Susan Powell search explored abandoned mines much earlier than we knew
WEST VALLEY CITY — A year before Susan Powell vanished, a casual conversation at a work Christmas party laid the groundwork for one of the most enduring theories about what happened to her. Was her body left in one of the thousands of abandoned mines that dot the western landscape?
Her co-worker, Amber Hardman, sat at the end of a table in December 2008 with Susan and Josh Powell and her own husband, Scott. The conversation began simple enough. The Powells chatted with the Hardmans about Josh and Susan’s love of TV shows like CSI: Crime Scene Investigation.
“They were obsessed with this one show, and they would actually watch it together,” Amber Hardman recalled.
The innocent Christmas party chitchat quickly deviated.
“I remember hearing him say, ‘Those shows are so dumb, those people always put bodies in the stupidest places,'” Hardman said. “Josh was like, ‘If it was me – have you ever been out to the West Desert? There’s mines everywhere. Nobody’s going to find anything out there.'”
This conversation stayed with the Hardmans. When Susan went missing in 2009, Amber Hardman made it a point to alert the police.
Within ten days of Susan’s disappearance, the police began exploring the possibility that Josh Powell might have dumped his wife’s body in an abandoned mine. From the beginning, it became clear the task would be enormous and difficult.
Utah has an estimated 17,000 abandoned mines overall, and of those, 5 to 10,000 that could potentially have been contenders in the West Desert region, according to two experts familiar with the case who are now telling their story for the first time as part of the Cold podcast.
Louis Amodt, a retired geologist with Utah DNR, was heavily involved with the Utah Abandoned Mine Reclamation Program in 2009 when he got the call to assist police in the search for Susan Powell at the end of 2009.
Amodt said not only are there far more mines out there than many laypeople realize, each carries specific dangers of its own.
“These mines openings are totally unstable,” Amodt said. “The collar – the area right around the opening to the mine – is very unstable.”
Unmaintained, Amodt said a number of the abandoned mines have rotting timber, and the continual possibility of crumbling or falling rock. He said he has encountered wild animals in abandoned mines – rattlesnakes and mountain lions, to name two of the scarier options.
There is often not even breathable air in those mines.
“We always carry an air monitor to monitor oxygen levels because you get back in these workings and there’s no air circulation and there’s a lot of times a lack of oxygen, so you could pass out and wake up dead,” Amodt said.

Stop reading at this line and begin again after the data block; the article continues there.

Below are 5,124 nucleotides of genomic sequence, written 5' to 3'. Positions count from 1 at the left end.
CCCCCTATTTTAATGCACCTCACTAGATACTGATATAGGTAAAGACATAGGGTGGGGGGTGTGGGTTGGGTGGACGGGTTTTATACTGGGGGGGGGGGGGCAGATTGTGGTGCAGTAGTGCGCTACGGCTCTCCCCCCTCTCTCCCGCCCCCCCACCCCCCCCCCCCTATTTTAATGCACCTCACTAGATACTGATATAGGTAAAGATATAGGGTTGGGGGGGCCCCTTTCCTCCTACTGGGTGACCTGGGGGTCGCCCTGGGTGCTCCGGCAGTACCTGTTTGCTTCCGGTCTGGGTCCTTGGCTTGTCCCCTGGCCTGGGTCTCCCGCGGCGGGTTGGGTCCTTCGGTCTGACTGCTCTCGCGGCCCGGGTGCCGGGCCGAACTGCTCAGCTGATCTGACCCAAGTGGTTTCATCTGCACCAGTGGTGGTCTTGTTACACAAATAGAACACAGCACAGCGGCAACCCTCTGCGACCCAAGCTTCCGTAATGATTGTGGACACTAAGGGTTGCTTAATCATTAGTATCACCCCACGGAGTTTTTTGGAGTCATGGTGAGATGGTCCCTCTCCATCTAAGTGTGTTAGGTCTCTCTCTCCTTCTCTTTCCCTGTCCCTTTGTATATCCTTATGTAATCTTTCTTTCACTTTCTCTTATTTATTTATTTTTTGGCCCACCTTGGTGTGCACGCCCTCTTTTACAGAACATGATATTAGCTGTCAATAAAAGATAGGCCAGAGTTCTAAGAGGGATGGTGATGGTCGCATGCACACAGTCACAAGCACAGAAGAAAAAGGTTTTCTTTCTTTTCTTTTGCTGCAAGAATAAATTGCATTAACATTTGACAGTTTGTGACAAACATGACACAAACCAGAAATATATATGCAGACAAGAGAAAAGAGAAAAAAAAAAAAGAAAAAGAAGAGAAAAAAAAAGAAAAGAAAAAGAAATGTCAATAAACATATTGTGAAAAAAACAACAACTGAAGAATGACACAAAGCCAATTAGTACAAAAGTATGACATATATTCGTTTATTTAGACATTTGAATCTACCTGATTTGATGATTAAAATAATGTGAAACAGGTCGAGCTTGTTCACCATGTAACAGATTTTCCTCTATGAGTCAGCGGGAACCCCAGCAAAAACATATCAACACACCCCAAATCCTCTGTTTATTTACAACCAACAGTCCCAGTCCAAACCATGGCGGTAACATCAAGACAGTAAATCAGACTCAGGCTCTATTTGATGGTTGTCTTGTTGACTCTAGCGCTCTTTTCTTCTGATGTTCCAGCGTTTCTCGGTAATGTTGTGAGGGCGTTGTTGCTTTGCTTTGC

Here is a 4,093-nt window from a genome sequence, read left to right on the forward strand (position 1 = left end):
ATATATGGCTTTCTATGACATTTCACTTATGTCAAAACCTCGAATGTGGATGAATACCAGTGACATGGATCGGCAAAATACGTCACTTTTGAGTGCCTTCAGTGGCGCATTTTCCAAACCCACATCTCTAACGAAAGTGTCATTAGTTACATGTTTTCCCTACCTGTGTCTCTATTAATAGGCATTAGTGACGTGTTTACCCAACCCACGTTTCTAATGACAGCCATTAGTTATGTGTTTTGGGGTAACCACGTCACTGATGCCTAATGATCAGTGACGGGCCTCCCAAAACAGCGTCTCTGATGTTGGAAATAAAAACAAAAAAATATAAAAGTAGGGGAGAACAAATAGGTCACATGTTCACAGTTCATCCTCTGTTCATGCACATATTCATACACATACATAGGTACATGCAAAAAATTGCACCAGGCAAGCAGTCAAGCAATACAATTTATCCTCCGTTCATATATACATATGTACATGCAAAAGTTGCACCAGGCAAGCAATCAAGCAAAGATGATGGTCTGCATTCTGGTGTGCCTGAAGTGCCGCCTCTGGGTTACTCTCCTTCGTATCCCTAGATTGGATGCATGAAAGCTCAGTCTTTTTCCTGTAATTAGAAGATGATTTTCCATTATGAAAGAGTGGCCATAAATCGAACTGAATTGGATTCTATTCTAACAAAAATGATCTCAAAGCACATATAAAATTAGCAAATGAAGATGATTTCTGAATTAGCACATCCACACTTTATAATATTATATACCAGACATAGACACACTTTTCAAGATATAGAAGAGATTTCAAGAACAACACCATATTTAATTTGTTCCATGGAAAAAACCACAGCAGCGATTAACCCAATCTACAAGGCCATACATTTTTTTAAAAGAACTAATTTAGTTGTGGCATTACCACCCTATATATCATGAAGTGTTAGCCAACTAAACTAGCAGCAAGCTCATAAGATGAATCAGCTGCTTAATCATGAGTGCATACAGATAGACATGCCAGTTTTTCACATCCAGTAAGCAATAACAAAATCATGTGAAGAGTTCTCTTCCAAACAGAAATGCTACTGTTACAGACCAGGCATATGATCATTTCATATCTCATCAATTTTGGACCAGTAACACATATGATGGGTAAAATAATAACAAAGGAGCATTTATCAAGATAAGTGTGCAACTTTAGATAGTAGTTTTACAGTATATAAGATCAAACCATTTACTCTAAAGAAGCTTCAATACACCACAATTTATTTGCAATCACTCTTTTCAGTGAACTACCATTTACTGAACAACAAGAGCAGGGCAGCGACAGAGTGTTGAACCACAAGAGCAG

Amodt and his colleague Tony Gallegos, a mining engineer, also procured a high-tech borehole camera to search shafts that were too deep or too dangerous for a person to explore.
“We’d drop down so many feet and then move the camera around, pan around, then drop down further,” Gallegos said. “Our instructions were if we actually saw anything, we were just going to hold off there and then let the detectives comment on the recording if they wanted to.”
It was slow-going, treacherous work. For several weeks, Gallegos and Amodt were housed in a barrack at the Army’s Dugway Proving Ground while they scoured the remote mines, reached by snowmobile or ATV in some cases.
The men were sworn to secrecy about their role in assisting the detectives who were looking for Susan Powell. Police were concerned that Josh Powell might catch wind of where they were searching and take steps to prevent police from finding out what had happened to his missing wife.
All told, police cleared hundreds of mines in the Oquirrh, Tintic, Fish Springs, Lakeside and Deep Creek mountain ranges, as well as the Simpson Mountains, the Thomas Range and on Topaz Mountain.
The searches did not turn up anything useful, but both men recalled being frustrated later while watching volunteer groups search in some of those same locations. Their non-disclosure agreement with police meant the Amodt and Gallegos could not tell any volunteers they were searching where geologists, engineers and police had already looked.
One question remained: were they even looking in the right place?
In episode 7 of Cold, investigative reporter Dave Cawley talks with Gallegos and Amodt about their experience helping search for Susan Powell as well as some of those volunteer efforts and the reasons why police don’t think the West Desert holds the final answers.
You can listen to all previous episodes of Cold as well as the current one on the Cold website, or by subscribing free through your favorite podcast app.
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